Great Wall of China (Magill’s Guide to Military History)
Article abstract: Military significance: Protected northern China from pastoral nomads.
The construction of the Great Wall was the result of the historical tension that existed between the pastoral people of northern Asia and the sedentary society of ancient China. Pastoral societies evolved from the groups that were driven from the river valley systems during the Neolithic Revolution. With the domestication of the horse, these societies became more mobile. Migration became a way of life because of the constant search for food and water for their herds. During periods of severe weather, especially drought, these groups collided with sedentary societies, and these collisions often resulted in warfare.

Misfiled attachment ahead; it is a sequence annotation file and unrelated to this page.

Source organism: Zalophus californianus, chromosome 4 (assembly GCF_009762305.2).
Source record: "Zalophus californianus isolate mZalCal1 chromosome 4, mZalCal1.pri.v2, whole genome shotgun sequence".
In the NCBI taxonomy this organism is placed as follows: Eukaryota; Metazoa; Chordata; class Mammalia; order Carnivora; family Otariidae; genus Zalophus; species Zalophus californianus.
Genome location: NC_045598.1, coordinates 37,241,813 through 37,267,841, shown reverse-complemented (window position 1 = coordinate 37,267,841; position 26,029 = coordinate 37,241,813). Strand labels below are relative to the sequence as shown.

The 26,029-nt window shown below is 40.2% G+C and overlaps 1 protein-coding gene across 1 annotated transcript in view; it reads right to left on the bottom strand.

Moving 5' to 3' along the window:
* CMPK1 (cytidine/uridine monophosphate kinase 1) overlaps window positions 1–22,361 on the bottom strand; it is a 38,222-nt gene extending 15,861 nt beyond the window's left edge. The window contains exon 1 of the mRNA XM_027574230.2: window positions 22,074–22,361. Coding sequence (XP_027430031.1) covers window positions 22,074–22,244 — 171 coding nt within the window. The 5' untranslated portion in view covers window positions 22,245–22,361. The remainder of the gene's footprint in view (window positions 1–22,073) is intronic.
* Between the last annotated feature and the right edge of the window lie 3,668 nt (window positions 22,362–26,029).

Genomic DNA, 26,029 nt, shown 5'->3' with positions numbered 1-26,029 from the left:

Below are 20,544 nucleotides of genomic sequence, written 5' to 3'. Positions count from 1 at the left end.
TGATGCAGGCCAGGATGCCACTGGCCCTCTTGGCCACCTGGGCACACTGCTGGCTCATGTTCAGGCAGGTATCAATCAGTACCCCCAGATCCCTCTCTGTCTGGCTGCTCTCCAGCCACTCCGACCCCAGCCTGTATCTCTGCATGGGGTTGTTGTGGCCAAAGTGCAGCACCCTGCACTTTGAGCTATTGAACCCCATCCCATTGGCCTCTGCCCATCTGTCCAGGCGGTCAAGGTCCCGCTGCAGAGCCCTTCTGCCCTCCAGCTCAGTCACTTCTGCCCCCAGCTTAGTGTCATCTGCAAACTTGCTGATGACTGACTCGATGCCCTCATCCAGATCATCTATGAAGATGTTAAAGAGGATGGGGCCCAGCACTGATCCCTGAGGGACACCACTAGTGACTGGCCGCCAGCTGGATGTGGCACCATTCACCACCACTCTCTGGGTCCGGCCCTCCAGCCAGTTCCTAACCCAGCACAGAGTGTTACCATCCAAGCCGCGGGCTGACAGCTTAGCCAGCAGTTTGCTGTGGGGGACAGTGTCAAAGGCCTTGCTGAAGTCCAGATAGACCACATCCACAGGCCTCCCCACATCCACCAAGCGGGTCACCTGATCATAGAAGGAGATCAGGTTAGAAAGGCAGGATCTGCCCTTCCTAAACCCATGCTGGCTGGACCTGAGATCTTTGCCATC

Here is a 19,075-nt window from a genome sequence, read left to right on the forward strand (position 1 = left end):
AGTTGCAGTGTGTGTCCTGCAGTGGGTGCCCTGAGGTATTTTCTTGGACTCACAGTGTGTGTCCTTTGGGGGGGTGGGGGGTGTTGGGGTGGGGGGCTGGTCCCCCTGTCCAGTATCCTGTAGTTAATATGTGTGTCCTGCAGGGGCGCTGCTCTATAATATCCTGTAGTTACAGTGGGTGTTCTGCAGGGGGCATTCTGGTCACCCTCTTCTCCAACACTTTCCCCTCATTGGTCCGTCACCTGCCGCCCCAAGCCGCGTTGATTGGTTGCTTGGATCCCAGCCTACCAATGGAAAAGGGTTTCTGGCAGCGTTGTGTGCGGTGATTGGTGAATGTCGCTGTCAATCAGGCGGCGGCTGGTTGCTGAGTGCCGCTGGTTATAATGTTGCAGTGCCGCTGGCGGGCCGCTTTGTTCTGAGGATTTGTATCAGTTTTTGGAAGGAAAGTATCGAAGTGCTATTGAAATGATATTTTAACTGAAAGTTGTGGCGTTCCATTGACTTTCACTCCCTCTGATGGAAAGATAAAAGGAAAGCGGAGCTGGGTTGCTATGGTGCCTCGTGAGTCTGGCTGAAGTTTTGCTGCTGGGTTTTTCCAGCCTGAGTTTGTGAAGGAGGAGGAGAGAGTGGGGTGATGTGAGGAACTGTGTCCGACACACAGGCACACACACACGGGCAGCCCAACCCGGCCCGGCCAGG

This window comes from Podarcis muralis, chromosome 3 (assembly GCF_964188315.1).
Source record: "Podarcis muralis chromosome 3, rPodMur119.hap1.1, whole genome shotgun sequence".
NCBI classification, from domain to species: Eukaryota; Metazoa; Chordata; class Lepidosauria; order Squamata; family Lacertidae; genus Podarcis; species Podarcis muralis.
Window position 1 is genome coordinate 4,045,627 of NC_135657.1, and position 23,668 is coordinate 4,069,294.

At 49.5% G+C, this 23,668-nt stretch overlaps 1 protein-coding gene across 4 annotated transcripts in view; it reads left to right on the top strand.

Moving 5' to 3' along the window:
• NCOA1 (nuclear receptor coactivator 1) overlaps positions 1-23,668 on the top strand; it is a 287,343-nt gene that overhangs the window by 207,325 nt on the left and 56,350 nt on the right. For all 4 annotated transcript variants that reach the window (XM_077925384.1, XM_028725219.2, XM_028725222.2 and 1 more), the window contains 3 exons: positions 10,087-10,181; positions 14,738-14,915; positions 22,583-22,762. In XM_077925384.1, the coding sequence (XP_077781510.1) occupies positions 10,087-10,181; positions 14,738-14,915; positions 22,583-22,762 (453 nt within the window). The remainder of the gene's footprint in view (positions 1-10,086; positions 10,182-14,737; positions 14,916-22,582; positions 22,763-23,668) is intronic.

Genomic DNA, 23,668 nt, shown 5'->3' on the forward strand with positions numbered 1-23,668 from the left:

The armies of these pastoral nomads were formidable and gave rise to what are known as “courage cultures.” The warrior was the most respected member of the society, and the personal characteristics of bravery, courage, aggression, and strength eventually evolved into cultural values. This militaristic mind-set made these nomadic people a military force to respect.
This historical fact was well known to Qin Shihuangdi, the emperor and absolute ruler of the Qin dynasty. China’s first great dynasty, the Zhou, was severely weakened by repeated raids by these warriors. This resulted in the Zhou emperor eventually losing the respect and control of his vassals, and the dynasty fell in 403 b.c.e.
(The entire section is 376 words.)
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